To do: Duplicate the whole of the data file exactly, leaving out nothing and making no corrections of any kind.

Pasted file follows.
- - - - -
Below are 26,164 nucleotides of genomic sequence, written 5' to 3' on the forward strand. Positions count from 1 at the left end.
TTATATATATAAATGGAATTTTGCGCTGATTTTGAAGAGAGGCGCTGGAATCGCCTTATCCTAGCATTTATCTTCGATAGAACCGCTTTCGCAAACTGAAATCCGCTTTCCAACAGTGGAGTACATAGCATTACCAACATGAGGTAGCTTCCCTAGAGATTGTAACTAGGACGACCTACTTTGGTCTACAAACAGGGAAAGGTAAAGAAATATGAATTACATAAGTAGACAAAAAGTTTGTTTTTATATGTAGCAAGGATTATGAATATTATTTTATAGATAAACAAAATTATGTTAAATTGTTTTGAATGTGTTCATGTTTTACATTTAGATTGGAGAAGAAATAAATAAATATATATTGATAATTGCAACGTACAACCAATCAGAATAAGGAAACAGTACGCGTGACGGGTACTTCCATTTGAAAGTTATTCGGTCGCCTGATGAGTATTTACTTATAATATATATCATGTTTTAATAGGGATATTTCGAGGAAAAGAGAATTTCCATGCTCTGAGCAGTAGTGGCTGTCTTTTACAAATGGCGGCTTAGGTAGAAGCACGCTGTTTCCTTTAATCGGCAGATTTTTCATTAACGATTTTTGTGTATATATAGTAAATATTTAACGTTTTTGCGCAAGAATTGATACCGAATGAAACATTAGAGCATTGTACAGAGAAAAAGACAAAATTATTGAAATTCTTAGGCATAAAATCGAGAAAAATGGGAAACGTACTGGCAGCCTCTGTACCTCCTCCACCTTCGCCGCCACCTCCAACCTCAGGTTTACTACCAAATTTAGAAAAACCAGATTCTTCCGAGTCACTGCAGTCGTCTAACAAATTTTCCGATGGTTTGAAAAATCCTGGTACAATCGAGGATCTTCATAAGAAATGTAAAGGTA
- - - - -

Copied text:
Below are 26,164 nucleotides of genomic sequence, written 5' to 3' on the forward strand. Positions count from 1 at the left end.
TTATATATATAAATGGAATTTTGCGCTGATTTTGAAGAGAGGCGCTGGAATCGCCTTATCCTAGCATTTATCTTCGATAGAACCGCTTTCGCAAACTGAAATCCGCTTTCCAACAGTGGAGTACATAGCATTACCAACATGAGGTAGCTTCCCTAGAGATTGTAACTAGGACGACCTACTTTGGTCTACAAACAGGGAAAGGTAAAGAAATATGAATTACATAAGTAGACAAAAAGTTTGTTTTTATATGTAGCAAGGATTATGAATATTATTTTATAGATAAACAAAATTATGTTAAATTGTTTTGAATGTGTTCATGTTTTACATTTAGATTGGAGAAGAAATAAATAAATATATATTGATAATTGCAACGTACAACCAATCAGAATAAGGAAACAGTACGCGTGACGGGTACTTCCATTTGAAAGTTATTCGGTCGCCTGATGAGTATTTACTTATAATATATATCATGTTTTAATAGGGATATTTCGAGGAAAAGAGAATTTCCATGCTCTGAGCAGTAGTGGCTGTCTTTTACAAATGGCGGCTTAGGTAGAAGCACGCTGTTTCCTTTAATCGGCAGATTTTTCATTAACGATTTTTGTGTATATATAGTAAATATTTAACGTTTTTGCGCAAGAATTGATACCGAATGAAACATTAGAGCATTGTACAGAGAAAAAGACAAAATTATTGAAATTCTTAGGCATAAAATCGAGAAAAATGGGAAACGTACTGGCAGCCTCTGTACCTCCTCCACCTTCGCCGCCACCTCCAACCTCAGGTTTACTACCAAATTTAGAAAAACCAGATTCTTCCGAGTCACTGCAGTCGTCTAACAAATTTTCCGATGGTTTGAAAAATCCTGGTACAATCGAGGATCTTCATAAGAAATGTAAAGGTA